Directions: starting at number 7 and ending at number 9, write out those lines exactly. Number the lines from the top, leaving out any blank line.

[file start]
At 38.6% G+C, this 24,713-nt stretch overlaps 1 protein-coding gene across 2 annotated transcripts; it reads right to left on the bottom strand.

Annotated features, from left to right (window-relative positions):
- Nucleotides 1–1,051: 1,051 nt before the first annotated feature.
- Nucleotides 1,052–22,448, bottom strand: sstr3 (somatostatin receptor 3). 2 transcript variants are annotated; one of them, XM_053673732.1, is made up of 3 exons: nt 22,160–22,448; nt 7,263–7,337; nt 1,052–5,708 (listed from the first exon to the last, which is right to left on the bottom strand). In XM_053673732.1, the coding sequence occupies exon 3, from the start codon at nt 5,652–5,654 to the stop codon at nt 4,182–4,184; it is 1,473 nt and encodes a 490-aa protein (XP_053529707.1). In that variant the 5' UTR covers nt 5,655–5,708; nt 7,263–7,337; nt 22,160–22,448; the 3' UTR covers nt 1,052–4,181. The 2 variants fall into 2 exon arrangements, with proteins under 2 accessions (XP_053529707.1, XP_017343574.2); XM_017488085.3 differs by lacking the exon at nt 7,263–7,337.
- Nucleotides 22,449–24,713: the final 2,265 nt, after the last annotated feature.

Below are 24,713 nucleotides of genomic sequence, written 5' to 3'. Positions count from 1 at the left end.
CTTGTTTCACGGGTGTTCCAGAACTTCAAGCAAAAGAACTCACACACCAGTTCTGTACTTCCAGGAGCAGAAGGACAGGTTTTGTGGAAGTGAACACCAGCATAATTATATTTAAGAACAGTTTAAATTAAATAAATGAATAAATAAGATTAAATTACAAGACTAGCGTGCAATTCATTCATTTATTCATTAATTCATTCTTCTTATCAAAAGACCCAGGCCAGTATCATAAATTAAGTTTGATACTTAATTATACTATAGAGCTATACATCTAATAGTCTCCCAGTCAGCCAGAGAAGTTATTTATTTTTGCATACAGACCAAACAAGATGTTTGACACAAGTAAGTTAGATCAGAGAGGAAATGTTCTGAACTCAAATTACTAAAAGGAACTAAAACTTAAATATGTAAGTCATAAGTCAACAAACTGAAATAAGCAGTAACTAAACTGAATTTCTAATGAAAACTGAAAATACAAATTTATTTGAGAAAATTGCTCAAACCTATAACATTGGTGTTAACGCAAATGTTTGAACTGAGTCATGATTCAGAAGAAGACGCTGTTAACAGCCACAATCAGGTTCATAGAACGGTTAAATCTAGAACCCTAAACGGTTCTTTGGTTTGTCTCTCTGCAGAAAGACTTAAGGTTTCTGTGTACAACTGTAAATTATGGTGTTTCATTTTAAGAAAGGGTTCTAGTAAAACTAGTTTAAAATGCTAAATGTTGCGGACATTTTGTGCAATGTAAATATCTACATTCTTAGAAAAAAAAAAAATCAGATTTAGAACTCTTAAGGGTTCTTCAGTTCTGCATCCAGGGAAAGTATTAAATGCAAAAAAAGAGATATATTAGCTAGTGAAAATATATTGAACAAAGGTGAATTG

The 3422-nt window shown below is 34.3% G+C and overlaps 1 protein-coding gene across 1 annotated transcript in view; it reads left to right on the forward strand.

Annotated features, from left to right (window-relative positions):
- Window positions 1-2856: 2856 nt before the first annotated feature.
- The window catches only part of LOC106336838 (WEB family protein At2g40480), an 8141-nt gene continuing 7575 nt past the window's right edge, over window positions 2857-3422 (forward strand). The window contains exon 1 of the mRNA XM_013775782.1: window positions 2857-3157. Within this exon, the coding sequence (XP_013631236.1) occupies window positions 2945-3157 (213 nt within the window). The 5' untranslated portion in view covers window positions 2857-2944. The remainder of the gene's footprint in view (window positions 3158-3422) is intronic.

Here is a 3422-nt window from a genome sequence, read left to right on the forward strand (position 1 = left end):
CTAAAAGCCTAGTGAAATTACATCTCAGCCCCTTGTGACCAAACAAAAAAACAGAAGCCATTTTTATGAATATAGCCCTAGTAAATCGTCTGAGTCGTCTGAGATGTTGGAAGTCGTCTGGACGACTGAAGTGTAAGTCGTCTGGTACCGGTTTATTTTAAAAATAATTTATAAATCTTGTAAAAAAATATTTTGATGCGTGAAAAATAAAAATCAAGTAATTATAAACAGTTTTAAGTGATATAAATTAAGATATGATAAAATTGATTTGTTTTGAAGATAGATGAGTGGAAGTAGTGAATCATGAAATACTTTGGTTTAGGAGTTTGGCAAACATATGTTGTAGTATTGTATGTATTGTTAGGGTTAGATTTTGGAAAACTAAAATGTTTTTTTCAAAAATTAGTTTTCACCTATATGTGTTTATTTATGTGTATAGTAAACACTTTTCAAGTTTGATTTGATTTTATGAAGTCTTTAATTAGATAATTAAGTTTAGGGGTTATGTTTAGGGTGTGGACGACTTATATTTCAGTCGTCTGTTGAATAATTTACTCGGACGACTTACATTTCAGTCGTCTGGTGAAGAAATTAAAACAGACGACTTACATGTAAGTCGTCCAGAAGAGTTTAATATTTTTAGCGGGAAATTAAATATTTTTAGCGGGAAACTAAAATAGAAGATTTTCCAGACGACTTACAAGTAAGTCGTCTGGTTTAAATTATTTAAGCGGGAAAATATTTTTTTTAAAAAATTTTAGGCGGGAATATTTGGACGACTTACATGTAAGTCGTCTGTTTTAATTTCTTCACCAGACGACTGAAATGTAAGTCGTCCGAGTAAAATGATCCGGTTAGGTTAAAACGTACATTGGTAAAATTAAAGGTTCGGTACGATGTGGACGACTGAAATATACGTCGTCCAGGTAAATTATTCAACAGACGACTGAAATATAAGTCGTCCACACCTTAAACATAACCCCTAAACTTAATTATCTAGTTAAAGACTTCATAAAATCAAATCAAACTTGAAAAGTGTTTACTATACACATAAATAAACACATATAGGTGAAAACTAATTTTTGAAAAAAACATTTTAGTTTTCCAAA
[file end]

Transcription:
CTTGTTTCACGGGTGTTCCAGAACTTCAAGCAAAAGAACTCACACACCAGTTCTGTACTTCCAGGAGCAGAAGGACAGGTTTTGTGGAAGTGAACACCAGCATAATTATATTTAAGAACAGTTTAAATTAAATAAATGAATAAATAAGATTAAATTACAAGACTAGCGTGCAATTCATTCATTTATTCATTAATTCATTCTTCTTATCAAAAGACCCAGGCCAGTATCATAAATTAAGTTTGATACTTAATTATACTATAGAGCTATACATCTAATAGTCTCCCAGTCAGCCAGAGAAGTTATTTATTTTTGCATACAGACCAAACAAGATGTTTGACACAAGTAAGTTAGATCAGAGAGGAAATGTTCTGAACTCAAATTACTAAAAGGAACTAAAACTTAAATATGTAAGTCATAAGTCAACAAACTGAAATAAGCAGTAACTAAACTGAATTTCTAATGAAAACTGAAAATACAAATTTATTTGAGAAAATTGCTCAAACCTATAACATTGGTGTTAACGCAAATGTTTGAACTGAGTCATGATTCAGAAGAAGACGCTGTTAACAGCCACAATCAGGTTCATAGAACGGTTAAATCTAGAACCCTAAACGGTTCTTTGGTTTGTCTCTCTGCAGAAAGACTTAAGGTTTCTGTGTACAACTGTAAATTATGGTGTTTCATTTTAAGAAAGGGTTCTAGTAAAACTAGTTTAAAATGCTAAATGTTGCGGACATTTTGTGCAATGTAAATATCTACATTCTTAGAAAAAAAAAAAATCAGATTTAGAACTCTTAAGGGTTCTTCAGTTCTGCATCCAGGGAAAGTATTAAATGCAAAAAAAGAGATATATTAGCTAGTGAAAATATATTGAACAAAGGTGAATTG

The 3422-nt window shown below is 34.3% G+C and overlaps 1 protein-coding gene across 1 annotated transcript in view; it reads left to right on the forward strand.

Annotated features, from left to right (window-relative positions):